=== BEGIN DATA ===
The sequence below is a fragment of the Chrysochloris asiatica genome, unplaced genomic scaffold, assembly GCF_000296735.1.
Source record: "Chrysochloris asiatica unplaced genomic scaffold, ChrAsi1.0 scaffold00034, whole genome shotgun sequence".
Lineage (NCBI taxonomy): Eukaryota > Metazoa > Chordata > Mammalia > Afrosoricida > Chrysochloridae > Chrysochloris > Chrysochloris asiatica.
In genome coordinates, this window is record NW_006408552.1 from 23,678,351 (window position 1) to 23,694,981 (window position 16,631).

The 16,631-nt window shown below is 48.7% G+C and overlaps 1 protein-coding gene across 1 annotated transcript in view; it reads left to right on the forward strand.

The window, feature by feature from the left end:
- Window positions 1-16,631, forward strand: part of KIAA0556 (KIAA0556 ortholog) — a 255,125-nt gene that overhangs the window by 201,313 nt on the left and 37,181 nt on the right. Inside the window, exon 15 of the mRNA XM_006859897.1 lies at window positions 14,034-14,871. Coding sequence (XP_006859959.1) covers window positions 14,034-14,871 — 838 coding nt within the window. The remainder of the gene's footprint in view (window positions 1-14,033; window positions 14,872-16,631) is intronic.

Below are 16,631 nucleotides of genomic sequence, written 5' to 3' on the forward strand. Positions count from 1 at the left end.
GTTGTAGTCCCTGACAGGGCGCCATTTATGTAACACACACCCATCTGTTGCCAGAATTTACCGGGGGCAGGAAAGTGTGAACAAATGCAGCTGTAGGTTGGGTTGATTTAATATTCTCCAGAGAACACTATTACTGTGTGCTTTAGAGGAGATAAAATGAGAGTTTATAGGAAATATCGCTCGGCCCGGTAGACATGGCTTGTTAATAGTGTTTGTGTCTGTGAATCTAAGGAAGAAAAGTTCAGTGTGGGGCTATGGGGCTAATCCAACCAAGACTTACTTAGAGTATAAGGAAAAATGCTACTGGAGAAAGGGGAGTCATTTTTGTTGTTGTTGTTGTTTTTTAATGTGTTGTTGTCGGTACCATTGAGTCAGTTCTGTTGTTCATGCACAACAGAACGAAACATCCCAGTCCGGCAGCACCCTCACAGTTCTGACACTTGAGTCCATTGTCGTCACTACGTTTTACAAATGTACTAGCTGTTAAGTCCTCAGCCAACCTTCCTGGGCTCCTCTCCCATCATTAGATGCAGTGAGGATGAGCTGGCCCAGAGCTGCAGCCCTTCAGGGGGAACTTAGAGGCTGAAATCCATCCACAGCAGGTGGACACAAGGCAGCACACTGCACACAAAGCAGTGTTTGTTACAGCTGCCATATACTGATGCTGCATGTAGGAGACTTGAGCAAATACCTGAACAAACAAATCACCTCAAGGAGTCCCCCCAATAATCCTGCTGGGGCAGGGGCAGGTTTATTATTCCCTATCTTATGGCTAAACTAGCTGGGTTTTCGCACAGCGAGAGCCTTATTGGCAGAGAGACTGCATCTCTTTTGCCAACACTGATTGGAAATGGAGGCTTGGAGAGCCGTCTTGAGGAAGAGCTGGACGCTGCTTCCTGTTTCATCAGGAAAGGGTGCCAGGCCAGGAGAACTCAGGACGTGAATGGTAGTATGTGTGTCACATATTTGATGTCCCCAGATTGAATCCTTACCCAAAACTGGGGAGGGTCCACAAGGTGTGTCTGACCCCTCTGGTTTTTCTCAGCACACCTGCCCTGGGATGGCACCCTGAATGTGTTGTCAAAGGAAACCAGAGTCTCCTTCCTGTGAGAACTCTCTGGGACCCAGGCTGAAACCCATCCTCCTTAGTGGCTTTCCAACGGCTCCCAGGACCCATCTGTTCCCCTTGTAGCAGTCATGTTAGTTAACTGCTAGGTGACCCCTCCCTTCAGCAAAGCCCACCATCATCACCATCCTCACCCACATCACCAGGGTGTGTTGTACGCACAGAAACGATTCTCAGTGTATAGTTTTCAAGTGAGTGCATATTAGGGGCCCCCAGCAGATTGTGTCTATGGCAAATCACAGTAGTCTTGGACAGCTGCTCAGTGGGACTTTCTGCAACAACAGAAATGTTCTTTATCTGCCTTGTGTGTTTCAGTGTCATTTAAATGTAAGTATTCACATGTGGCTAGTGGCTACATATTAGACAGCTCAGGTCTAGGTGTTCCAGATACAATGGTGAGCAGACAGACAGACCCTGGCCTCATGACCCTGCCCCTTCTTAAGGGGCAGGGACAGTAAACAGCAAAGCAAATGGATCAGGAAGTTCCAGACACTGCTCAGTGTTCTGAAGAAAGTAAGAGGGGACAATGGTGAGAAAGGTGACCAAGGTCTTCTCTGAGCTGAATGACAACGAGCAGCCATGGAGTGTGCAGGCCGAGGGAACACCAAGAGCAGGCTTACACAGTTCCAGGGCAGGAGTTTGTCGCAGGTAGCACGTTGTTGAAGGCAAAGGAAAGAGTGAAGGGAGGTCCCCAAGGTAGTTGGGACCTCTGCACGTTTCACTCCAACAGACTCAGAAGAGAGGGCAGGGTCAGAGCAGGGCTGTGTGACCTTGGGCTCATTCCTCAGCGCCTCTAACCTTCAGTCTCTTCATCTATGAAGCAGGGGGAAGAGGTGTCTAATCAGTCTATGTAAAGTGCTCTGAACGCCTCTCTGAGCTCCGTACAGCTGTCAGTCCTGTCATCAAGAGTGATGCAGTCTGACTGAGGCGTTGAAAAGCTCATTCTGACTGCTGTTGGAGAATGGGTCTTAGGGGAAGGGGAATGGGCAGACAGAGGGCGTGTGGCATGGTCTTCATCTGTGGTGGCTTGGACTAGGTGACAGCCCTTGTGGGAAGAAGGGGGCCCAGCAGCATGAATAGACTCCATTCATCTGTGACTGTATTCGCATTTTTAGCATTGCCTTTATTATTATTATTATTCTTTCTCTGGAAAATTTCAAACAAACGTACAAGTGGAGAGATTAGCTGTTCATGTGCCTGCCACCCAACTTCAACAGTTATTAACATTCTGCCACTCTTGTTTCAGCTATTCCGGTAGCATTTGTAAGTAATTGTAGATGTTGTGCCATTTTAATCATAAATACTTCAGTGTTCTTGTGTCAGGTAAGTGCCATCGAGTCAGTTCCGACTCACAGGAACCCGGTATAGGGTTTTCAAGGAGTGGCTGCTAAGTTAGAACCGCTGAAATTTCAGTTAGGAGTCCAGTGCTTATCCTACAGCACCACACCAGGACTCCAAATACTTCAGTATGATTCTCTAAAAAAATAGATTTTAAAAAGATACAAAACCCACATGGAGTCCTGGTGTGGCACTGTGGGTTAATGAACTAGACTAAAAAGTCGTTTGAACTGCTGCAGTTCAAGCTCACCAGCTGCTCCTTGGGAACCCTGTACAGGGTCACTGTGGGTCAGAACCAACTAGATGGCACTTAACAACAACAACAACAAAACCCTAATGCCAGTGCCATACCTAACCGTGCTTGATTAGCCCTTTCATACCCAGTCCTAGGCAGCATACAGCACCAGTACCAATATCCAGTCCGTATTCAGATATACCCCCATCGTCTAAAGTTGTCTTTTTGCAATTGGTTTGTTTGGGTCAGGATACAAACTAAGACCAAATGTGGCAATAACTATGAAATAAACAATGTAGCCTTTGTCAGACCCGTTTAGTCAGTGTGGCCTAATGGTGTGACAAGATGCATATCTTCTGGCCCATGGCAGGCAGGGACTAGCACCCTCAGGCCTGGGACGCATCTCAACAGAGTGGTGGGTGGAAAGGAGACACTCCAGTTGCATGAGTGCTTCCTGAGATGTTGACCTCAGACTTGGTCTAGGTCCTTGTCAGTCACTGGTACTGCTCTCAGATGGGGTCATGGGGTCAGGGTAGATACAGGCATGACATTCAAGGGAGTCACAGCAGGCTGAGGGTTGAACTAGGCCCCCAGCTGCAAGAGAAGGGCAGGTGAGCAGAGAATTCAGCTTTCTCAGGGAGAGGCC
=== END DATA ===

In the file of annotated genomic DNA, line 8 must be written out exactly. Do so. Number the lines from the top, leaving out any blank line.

Below are 16,631 nucleotides of genomic sequence, written 5' to 3' on the forward strand. Positions count from 1 at the left end.